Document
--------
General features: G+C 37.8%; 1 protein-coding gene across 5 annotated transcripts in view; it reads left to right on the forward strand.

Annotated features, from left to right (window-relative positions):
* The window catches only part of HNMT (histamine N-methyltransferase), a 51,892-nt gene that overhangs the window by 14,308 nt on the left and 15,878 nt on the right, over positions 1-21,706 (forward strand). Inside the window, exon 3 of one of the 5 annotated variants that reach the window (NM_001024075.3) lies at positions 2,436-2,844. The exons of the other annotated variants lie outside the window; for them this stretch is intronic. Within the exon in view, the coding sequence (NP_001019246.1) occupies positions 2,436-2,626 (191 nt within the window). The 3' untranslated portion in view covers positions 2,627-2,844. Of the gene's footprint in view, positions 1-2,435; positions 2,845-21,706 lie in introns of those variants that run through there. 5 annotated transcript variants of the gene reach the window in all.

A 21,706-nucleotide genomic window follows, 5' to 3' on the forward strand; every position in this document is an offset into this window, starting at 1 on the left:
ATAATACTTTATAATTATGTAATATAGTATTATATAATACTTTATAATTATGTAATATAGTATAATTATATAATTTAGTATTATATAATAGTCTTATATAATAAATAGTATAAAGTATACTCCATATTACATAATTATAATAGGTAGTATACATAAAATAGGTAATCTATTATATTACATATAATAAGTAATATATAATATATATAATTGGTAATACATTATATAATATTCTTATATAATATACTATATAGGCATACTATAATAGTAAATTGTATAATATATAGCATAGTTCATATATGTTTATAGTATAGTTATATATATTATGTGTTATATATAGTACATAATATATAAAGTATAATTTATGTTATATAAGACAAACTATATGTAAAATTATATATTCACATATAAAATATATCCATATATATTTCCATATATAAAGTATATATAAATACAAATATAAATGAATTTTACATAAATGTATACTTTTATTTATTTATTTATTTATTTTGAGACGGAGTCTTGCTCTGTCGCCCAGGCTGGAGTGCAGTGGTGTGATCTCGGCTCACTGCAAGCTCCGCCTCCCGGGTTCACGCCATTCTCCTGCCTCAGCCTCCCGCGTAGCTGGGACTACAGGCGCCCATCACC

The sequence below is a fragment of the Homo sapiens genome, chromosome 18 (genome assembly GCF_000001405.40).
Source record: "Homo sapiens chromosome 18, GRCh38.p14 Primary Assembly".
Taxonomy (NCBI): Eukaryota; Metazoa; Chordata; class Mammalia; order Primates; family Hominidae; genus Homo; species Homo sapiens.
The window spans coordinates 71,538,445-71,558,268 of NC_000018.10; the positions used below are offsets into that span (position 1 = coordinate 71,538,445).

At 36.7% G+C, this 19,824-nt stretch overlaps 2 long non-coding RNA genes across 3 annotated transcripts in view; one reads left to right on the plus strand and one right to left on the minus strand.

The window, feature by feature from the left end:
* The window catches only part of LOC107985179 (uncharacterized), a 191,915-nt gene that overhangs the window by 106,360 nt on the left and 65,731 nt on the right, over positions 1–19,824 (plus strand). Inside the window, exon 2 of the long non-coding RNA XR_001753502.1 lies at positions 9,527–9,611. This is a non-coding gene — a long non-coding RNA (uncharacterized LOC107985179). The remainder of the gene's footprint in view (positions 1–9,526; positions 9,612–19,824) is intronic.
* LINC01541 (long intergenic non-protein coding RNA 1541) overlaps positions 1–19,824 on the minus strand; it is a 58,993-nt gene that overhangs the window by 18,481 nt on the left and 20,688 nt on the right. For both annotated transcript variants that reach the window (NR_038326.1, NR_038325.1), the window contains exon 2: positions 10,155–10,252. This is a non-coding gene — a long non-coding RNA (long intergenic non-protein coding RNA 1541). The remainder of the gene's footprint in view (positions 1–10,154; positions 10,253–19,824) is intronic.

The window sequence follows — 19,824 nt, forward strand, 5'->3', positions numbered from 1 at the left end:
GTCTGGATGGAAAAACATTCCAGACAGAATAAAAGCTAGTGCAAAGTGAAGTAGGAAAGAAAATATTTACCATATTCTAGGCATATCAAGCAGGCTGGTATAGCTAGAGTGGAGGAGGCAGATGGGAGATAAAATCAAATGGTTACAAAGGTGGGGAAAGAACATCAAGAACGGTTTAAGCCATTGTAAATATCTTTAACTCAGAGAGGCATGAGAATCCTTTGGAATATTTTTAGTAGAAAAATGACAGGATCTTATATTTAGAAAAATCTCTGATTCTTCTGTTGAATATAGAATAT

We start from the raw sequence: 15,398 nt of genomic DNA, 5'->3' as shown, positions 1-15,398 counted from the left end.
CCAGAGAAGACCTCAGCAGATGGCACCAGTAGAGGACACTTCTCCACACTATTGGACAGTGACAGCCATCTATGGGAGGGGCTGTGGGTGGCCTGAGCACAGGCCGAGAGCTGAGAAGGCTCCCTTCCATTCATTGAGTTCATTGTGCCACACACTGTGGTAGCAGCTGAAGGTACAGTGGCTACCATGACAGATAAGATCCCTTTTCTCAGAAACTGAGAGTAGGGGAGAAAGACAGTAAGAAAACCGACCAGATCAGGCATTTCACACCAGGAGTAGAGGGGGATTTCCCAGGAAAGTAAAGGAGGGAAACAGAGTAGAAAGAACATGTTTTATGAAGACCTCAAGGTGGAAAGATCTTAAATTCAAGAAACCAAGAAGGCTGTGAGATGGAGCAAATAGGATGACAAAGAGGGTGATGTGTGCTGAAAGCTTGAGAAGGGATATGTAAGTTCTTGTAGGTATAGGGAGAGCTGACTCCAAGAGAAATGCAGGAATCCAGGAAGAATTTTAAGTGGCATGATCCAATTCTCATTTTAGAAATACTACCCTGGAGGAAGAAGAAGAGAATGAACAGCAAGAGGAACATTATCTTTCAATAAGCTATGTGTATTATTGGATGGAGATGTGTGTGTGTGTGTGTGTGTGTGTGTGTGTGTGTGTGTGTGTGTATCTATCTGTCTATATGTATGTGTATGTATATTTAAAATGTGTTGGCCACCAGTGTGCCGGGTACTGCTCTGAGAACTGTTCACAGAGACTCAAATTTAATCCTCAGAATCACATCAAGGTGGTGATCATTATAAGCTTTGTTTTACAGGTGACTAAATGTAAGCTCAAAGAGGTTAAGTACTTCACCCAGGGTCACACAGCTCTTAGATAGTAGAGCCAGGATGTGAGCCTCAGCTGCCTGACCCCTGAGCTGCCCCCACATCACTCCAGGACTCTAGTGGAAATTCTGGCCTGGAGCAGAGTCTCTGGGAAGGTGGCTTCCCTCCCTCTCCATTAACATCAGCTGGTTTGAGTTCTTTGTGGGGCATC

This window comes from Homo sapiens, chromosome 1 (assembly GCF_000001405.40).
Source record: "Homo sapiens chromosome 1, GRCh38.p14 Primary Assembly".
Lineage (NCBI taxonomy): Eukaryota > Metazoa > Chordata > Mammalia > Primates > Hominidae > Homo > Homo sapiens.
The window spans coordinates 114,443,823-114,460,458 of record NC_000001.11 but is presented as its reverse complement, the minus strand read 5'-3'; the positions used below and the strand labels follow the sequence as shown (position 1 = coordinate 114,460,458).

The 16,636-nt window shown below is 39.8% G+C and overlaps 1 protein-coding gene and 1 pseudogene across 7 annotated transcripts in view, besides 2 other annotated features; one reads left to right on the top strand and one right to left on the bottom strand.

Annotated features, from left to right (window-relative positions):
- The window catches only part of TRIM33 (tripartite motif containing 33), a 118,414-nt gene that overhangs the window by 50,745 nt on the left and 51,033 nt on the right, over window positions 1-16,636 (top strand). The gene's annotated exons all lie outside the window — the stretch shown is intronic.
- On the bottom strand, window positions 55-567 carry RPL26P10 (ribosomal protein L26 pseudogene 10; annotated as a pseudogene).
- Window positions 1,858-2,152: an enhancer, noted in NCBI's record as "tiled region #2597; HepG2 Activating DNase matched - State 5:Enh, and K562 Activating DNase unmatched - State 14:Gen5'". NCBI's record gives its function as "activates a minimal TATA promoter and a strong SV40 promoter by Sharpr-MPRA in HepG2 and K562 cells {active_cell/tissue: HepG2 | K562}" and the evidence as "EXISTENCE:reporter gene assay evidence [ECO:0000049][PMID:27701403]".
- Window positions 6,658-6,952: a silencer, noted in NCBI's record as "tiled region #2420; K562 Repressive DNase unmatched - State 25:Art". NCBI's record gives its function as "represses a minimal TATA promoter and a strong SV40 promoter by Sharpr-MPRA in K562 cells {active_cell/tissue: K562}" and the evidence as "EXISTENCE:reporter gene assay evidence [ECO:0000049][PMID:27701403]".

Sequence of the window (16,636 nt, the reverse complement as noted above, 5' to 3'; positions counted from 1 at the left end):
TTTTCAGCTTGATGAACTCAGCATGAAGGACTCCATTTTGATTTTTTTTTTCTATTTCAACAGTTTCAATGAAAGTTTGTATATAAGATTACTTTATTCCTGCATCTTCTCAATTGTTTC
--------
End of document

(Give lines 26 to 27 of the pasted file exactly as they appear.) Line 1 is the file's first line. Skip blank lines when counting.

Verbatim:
- Window positions 1,858-2,152: an enhancer, noted in NCBI's record as "tiled region #2597; HepG2 Activating DNase matched - State 5:Enh, and K562 Activating DNase unmatched - State 14:Gen5'". NCBI's record gives its function as "activates a minimal TATA promoter and a strong SV40 promoter by Sharpr-MPRA in HepG2 and K562 cells {active_cell/tissue: HepG2 | K562}" and the evidence as "EXISTENCE:reporter gene assay evidence [ECO:0000049][PMID:27701403]".
- Window positions 6,658-6,952: a silencer, noted in NCBI's record as "tiled region #2420; K562 Repressive DNase unmatched - State 25:Art". NCBI's record gives its function as "represses a minimal TATA promoter and a strong SV40 promoter by Sharpr-MPRA in K562 cells {active_cell/tissue: K562}" and the evidence as "EXISTENCE:reporter gene assay evidence [ECO:0000049][PMID:27701403]".